Oj Object Encoding Format

peter@ohler.com

Author: Peter Ohler Published: June 16, 2013 Updated: February 11, 2016

Oj supports several different modes. These modes detemine what the JSON output will look like and alternatively what Oj expects when theOj.load()method is called. Mixing the output and input mode formats will most likely not behave as intended. If the object mode is used for producing JSON then use object mode for reading. The same is true for each mode. It is possible to mix but only for advanced users.

Object Mode

Object mode is for fast Ruby object serialization and deserialization. That was the primary purpose of Oj when it was first developed. As such it is the default mode unless changed in the Oj default options. In :object mode Oj generates JSON that follows conventions which allow Class and other information such as Object IDs for circular reference detection to be encoded in a JSON document. The formatting follows these rules.

  1. JSON native types, true, false, nil, String, Hash, Array, and Number are encoded normally.
  2. A Symbol is encoded as a JSON string with a preceeding':'character.
  3. The'^'character denotes a special key value when in a JSON Object sequence.
  4. A Ruby String that starts with':'or the sequence'^i'or'^r'are encoded by excaping the first character so that it appears as'\u005e'or'\u003a'instead of':'or'^'.
  5. A'"^c"'JSON Object key indicates the value should be converted to a Ruby class. The sequence '{"^c":"Oj::Bag"}'is read as the Oj::Bag class.
  6. A'"^t"'JSON Object key indicates the value should be converted to a Ruby Time. The sequence '{"^t":1325775487.000000}'is read as Jan 5, 2012 at 23:58:07.
  7. A'"^o"'JSON Object key indicates the value should be converted to a Ruby Object. The first entry in the JSON Object must be a class with the'"^o"'key. After that each entry is treated as a variable of the Object where the key is the variable name without the preceeding'@'. An example is'{"^o":"Oj::Bag","x":58,"y":"marbles"}'.'"^O"'is the same except that it is for built in or odd classes that don't obey the normal Ruby rules. Examples are Rational, Date, and DateTime.
  8. A'"^u"'JSON Object key indicates the value should be converted to a Ruby Struct. The first entry in the JSON Object must be a class with the'"^u"'key. After that each entry is is given a numeric position in the struct and that is used as the key in the JSON Object. An example is '{"^u":["Range",1,7,false]}'.
  9. When encoding an Object, if the variable name does not begin with an'@'character then the name preceeded by a'~'character. This occurs in the Exception class. An example is '{"^o":"StandardError","~mesg":"A Message","~bt":[".\/tests.rb:345:in 'test_exception'"]}'.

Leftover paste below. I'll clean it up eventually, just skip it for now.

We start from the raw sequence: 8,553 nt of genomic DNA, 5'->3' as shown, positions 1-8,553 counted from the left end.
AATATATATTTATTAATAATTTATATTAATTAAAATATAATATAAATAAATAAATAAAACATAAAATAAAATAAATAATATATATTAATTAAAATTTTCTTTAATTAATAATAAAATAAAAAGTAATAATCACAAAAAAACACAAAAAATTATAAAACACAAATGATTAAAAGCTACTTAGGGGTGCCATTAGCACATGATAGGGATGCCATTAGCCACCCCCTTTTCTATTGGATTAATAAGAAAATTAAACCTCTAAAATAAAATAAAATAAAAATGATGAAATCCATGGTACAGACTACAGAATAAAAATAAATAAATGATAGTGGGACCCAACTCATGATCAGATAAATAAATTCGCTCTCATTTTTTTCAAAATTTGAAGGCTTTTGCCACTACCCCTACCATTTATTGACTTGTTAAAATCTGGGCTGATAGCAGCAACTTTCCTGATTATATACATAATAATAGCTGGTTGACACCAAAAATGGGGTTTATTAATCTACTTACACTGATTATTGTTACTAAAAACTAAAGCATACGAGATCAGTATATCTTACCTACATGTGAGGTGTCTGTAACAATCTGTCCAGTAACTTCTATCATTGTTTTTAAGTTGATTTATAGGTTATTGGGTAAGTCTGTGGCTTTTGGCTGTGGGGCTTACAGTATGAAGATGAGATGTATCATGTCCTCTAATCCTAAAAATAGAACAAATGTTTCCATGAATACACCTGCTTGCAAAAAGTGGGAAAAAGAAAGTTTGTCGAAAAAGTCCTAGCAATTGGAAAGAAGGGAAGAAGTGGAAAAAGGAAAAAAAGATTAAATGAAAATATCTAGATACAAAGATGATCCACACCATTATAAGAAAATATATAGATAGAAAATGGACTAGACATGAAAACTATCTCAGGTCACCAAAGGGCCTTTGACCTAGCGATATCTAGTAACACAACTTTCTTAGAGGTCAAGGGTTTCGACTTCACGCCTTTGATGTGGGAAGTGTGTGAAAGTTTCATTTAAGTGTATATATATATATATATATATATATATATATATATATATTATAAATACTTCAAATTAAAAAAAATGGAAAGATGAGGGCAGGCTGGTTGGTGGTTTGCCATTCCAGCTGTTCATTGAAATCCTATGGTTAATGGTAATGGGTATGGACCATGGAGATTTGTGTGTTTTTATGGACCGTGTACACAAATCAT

10. If a Hash entry has a key that is not a String or Symbol then the entry is encoded with a key of the form'"^#n"'where n is a hex number. The value is an Array where the first element is the key in the Hash and the second is the value. An example is'{"^#3":[2,5]}'.
  11. A'"^i"'JSON entry in either an Object or Array is the ID of the Ruby Object being encoded. It is used when the :circular flag is set. It can appear in either a JSON Object or in a JSON Array. In an Object the'"^i"'key has a corresponding reference Fixnum. In an array the sequence will include an embedded reference number. An example is '{"^o":"Oj::Bag","^i":1,"x":["^i2",true],"me":"^r1"}'.
  12. A'"^r"'JSON entry in an Object is a references to a Object or Array that already appears in the JSON String. It must match up with a previous'"^i"'ID. An example is '{"^o":"Oj::Bag","^i":1,"x":3,"me":"^r1"}'.
  13. If an Array element is a String and starts with'"^i"'then the first character, the'^'is encoded as a hex character sequence. An example is'["\u005ei37",3]'.

Compat Mode

Compat mode is intended to be as compatible as reasonably possible with the build in Ruby JSON module. The compat mode is generall simplier than the object mode but there are a few things to keep in mind that could cause unexpected problems.

The Ruby JSON module introduces thecreate_id to allow Ruby objects to provide their own serial and deserialize routines. This will place an element in the JSON output, typically under the 'json_class' key. Changing the create_id value will cause the loading of a generated file to not create the expected Ruby object on load.

There are multiple options such as max_nesting, allow_nan, quirks_mode, as well as syntactic options that can be used to create invalid JSON. Use them with care and check the output. Oj supports most of those options.

Strict Mode

Strict mode is follows the JSON specifications and only supports the JSON native types, true, false, nil, String, Hash, Array, and Number are encoded as expected. Encountering any other type cause an Exception to be raised. This is the safest mode as it is just simple translation, no code outside Oj or the core Ruby is execution on loading.

Null Mode

Null mode is similar to strict mode except that a JSON null is inserted if a non-native type is encountered nstead of raising an Exception.